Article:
HARRISONVILLE, Mo. — One of the most common causes of household fires might be lurking in your laundry room.
A metro family learned that the hard way after losing a 16-year-old girl two years ago when her home’s clothing dryer caught fire.
You probably know every time you do a load of laundry, you should clean out the lint trap. But you might not realize the tubing that runs from your dryer to the outside of your home should also be cleaned out regularly to prevent fires.
A winter night in 2017 changed one family’s lives forever. Sixteen-year-old Saylor Johnson was killed when her family’s Harrisonville house caught fire.
“It was devastating,” said Betty Simmons, Saylor’s step-grandma.
Initially, investigators said the fire’s cause was undetermined. But the family later learned their tragedy was sparked by laundry.
“A teenager, you worry about getting in a car accident or all those kinds of things. A clothes dryer is the absolute last thing you’d ever think about,” said Larry Johnson, Saylor’s grandpa.
Since then, the Johnsons have learned a lot about dryer fires.
It turns out, weeks before the fire, Saylor’s family had noticed the dryer was taking several cycles to dry clothes and the machine was hot to the touch. Those are two tell-tale signs your dryer vent is clogged and in dire need of attention.
“Shock is one thing. But you really get kind of angry when you find out what happened. This was so severe that it had been neglected for a really long time,” Larry Johnson said.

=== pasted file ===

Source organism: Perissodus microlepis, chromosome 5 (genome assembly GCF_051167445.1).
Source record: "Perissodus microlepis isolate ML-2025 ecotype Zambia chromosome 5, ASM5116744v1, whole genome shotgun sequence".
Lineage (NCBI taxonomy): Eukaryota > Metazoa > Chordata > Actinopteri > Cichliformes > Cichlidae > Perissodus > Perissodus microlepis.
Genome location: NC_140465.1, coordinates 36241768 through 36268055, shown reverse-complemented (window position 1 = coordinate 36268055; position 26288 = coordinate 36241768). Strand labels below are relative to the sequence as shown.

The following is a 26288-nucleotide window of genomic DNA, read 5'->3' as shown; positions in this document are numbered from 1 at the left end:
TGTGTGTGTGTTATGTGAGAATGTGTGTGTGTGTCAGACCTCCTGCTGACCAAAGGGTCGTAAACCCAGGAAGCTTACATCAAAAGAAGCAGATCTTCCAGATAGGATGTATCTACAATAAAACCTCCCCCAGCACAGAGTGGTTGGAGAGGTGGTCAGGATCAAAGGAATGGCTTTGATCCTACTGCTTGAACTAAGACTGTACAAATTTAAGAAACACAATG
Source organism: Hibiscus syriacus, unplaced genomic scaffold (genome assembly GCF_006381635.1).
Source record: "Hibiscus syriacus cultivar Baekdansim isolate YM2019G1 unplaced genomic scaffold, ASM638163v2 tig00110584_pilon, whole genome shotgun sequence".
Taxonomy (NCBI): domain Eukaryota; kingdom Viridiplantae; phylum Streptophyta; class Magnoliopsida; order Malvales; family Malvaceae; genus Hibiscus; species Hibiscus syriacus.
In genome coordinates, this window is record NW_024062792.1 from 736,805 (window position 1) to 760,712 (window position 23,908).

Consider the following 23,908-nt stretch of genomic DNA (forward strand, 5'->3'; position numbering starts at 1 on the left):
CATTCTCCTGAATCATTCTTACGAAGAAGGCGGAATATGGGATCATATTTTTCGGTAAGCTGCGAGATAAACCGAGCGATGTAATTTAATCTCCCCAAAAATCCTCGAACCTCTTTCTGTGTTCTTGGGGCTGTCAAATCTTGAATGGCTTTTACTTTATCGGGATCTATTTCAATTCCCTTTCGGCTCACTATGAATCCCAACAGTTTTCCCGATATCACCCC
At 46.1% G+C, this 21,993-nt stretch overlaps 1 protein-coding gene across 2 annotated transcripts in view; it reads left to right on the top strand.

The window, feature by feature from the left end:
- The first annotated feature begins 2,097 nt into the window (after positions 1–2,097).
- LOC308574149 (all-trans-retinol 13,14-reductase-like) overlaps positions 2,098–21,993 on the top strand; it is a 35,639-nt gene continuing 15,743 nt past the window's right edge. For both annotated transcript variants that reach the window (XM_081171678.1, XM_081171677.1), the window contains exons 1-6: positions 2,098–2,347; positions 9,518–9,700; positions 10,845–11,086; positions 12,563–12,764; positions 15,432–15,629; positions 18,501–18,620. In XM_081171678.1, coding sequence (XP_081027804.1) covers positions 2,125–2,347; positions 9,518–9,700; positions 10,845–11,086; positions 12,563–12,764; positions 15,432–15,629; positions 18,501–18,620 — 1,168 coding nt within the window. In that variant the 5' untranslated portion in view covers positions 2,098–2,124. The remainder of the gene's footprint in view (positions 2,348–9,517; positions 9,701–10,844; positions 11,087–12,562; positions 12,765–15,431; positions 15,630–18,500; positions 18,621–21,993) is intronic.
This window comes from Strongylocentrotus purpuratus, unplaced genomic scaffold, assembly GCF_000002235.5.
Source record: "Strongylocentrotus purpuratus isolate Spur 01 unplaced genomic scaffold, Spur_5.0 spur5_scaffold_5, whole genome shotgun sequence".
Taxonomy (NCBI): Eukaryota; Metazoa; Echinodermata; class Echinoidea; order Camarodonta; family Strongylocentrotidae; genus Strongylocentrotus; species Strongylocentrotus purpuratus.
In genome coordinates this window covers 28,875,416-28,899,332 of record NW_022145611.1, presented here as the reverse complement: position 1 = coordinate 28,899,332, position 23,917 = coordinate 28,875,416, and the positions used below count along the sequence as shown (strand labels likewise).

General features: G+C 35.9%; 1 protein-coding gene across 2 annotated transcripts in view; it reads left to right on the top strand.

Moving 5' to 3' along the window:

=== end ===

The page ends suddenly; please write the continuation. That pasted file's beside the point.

Harold Bert cleans dryers for a living and said he sees clogged and neglected vents all the time.
“Most customers are way beyond where they should be for the cleaning,” said Bert with Dryer Vent Wizard.
When a vent isn’t cleaned at least once every couple years, lint piles up inside. It cuts off the air flow going out, and with wads of highly flammable lint backed up, a fire becomes almost inevitable.
Making matters worse, most homes have the wrong kind of tubing running from the dryer to the outside vent. While it looks metal, it’s actually a more flammable plastic. Dryer manufacturers even warn not to use such tubing on the back of the machine.
“If you have a fire in the dryer, it would actually accelerate the fire,” Bert said.
Saylor’s grandparents work in real estate and have dozens of rental homes. They’ve worked to educate Kansas City-area home inspectors to check dryer vents to keep homeowners safe. They share Saylor’s story on social media and tell anyone who will listen, to get their dryer vents cleaned and to install the right kind of tubing with as few 90-degree bends as possible.
“We can’t bring her back, but if we can save other people’s lives, it’ll be worth it,” Simmons said.
Another simple safety tip is to clean that lint trap out with soap and water every few months, which helps prevent the build up that can lead to fires.
Experts also advise against have a cage surrounding the outside vent. These devices are even more susceptible to collecting lint.
You should also never run the clothing dryer at night or when you’re not at home.